All but lost in the court’s conversation were larger concerns about the health and well-being of women and families – and of our society as a whole. The Supreme Court hearing comes in the wake of more than three years of persistent attacks by extreme conservative lawmakers who have already decimated publicly subsidized services in states across the country and left many low-income women without access to basic family planning and to other critical reproductive and maternal health care services.

    As legal scholar and policy analyst Dorothy Roberts observed, “when access to health care is denied, it’s the most marginalized women in this country and around the world who suffer the most—women of color, poor and low-wage workers, lesbian and trans women, women with disabilities... And this case has far-reaching consequences for their equal rights. Birth control is good health care, period.”

    Today, by government estimates, more than 27 million American women already benefit from the ACA’s contraceptive mandate, and 20 million more will enjoy expanded coverage when the law is fully implemented. Yet even by these optimistic assessments, many low-income women will continue to fall through insurance gaps, partly thanks to a 2012 Supreme Court ruling that enables states to opt-out of Medicaid expansion mandated by the ACA. More than 3.5 million – two-thirds of poor black and single mothers, and more than half of low-wage workers – will be left without insurance in those states.

    Conservative opposition to contraception is not new. As we observe in our paper, the U.S. controversy over family planning dates back to Victorian-era laws that first defined contraception as obscene and outlawed its use. Those laws carried the name of Anthony Comstock, an evangelical Christian who led a nearly 50-year crusade to root out sin and rid the country of pornography, contraceptives, and other allegedly “vile” materials that he believed promoted immorality. Sound familiar?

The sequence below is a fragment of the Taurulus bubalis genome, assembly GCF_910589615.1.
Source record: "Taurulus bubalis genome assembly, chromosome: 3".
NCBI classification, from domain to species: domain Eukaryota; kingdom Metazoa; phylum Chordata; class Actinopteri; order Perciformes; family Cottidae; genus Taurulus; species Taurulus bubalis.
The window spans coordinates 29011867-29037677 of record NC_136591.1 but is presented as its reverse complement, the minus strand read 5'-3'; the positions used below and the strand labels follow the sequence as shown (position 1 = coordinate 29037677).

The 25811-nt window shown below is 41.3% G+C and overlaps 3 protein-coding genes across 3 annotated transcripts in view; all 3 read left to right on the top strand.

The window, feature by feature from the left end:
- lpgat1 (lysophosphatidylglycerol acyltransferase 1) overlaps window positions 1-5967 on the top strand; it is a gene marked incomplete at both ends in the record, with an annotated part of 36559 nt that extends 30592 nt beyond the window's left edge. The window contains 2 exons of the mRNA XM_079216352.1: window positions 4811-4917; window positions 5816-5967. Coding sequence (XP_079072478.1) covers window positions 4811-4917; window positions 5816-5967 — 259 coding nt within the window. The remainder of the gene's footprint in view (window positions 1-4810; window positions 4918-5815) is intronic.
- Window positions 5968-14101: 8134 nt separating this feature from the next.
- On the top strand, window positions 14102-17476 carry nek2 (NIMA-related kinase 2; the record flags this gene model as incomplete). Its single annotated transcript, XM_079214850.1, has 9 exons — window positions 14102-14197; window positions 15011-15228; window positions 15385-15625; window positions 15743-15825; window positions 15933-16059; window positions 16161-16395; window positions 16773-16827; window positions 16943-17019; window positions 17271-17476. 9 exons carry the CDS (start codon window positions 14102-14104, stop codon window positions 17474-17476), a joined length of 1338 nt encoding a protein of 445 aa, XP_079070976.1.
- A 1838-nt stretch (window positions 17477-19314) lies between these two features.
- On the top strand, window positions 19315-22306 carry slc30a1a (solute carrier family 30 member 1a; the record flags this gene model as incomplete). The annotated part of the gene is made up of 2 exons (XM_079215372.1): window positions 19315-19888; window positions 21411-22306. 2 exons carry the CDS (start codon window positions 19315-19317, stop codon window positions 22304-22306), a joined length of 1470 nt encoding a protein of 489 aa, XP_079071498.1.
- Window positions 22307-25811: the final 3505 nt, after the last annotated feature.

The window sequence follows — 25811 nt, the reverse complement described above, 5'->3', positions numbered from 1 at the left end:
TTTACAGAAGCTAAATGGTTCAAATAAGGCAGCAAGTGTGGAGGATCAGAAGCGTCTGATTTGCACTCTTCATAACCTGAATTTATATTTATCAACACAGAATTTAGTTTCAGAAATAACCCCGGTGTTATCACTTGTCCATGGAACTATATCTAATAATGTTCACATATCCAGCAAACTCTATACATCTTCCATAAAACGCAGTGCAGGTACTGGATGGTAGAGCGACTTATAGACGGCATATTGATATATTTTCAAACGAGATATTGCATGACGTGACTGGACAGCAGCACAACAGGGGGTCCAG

It took nearly a century for the U.S. Supreme Court to reverse course and guarantee American women the right to use contraception under the constitutional doctrine of privacy first enunciated in 1965. The ACA promises us even more. It places an affirmative, positive obligation on government to provide women the resources to realize our rights. The question before us is simple: Do we turn back the clock and allow a new Comstockery to prevail, or do we move ahead into the 21st century by defending the full promise of the Affordable Care Act’s contraceptive mandate?

    Read Ellen and Andrea's paper, "Breaking the Cycle of Poverty: Expanding Access to Family Planning," here.

    Ellen Chesler is a Senior Fellow at the Roosevelt Institute and author of Woman of Valor: Margaret Sanger and the Birth Control Movement in America.

    Andrea Flynn is a Fellow at the Roosevelt Institute. She researches and writes about access to reproductive health care in the United States. You can follow her on Twitter @dreaflynn.

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  • Memo to Congress: Family Planning Needs More Funding

    Mar 21, 2014Andrea Flynn

    On Thursday, March 20, Roosevelt Institute Fellow Andrea Flynn joined the National Family Planning and Reproductive Health Association for a briefing on "The Publicly Funded Family Planning Network: An Essential Partner in the New Health Care Environment." Her prepared remarks are below.